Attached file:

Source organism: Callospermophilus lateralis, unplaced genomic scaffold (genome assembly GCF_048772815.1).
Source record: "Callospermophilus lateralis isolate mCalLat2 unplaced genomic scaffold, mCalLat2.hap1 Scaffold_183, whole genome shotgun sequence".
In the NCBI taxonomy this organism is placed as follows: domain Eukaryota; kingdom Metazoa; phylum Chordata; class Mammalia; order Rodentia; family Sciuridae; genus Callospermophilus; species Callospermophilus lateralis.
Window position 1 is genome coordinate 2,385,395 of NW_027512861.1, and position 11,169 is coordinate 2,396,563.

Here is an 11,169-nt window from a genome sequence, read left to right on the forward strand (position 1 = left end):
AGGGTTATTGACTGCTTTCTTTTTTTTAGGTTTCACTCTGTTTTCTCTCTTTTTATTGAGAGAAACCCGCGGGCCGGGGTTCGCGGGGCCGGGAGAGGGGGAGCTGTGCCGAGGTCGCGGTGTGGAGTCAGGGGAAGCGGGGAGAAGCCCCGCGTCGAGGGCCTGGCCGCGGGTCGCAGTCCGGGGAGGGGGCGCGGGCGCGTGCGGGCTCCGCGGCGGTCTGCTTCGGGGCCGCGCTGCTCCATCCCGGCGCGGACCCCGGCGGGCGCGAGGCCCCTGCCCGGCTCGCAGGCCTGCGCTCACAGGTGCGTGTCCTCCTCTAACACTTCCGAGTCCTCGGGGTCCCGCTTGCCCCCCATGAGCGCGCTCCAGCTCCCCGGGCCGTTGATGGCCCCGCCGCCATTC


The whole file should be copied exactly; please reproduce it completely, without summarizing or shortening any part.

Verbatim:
Source organism: Callospermophilus lateralis, unplaced genomic scaffold (genome assembly GCF_048772815.1).
Source record: "Callospermophilus lateralis isolate mCalLat2 unplaced genomic scaffold, mCalLat2.hap1 Scaffold_183, whole genome shotgun sequence".
In the NCBI taxonomy this organism is placed as follows: domain Eukaryota; kingdom Metazoa; phylum Chordata; class Mammalia; order Rodentia; family Sciuridae; genus Callospermophilus; species Callospermophilus lateralis.
Window position 1 is genome coordinate 2,385,395 of NW_027512861.1, and position 11,169 is coordinate 2,396,563.

Here is an 11,169-nt window from a genome sequence, read left to right on the forward strand (position 1 = left end):
AGGGTTATTGACTGCTTTCTTTTTTTTAGGTTTCACTCTGTTTTCTCTCTTTTTATTGAGAGAAACCCGCGGGCCGGGGTTCGCGGGGCCGGGAGAGGGGGAGCTGTGCCGAGGTCGCGGTGTGGAGTCAGGGGAAGCGGGGAGAAGCCCCGCGTCGAGGGCCTGGCCGCGGGTCGCAGTCCGGGGAGGGGGCGCGGGCGCGTGCGGGCTCCGCGGCGGTCTGCTTCGGGGCCGCGCTGCTCCATCCCGGCGCGGACCCCGGCGGGCGCGAGGCCCCTGCCCGGCTCGCAGGCCTGCGCTCACAGGTGCGTGTCCTCCTCTAACACTTCCGAGTCCTCGGGGTCCCGCTTGCCCCCCATGAGCGCGCTCCAGCTCCCCGGGCCGTTGATGGCCCCGCCGCCATTC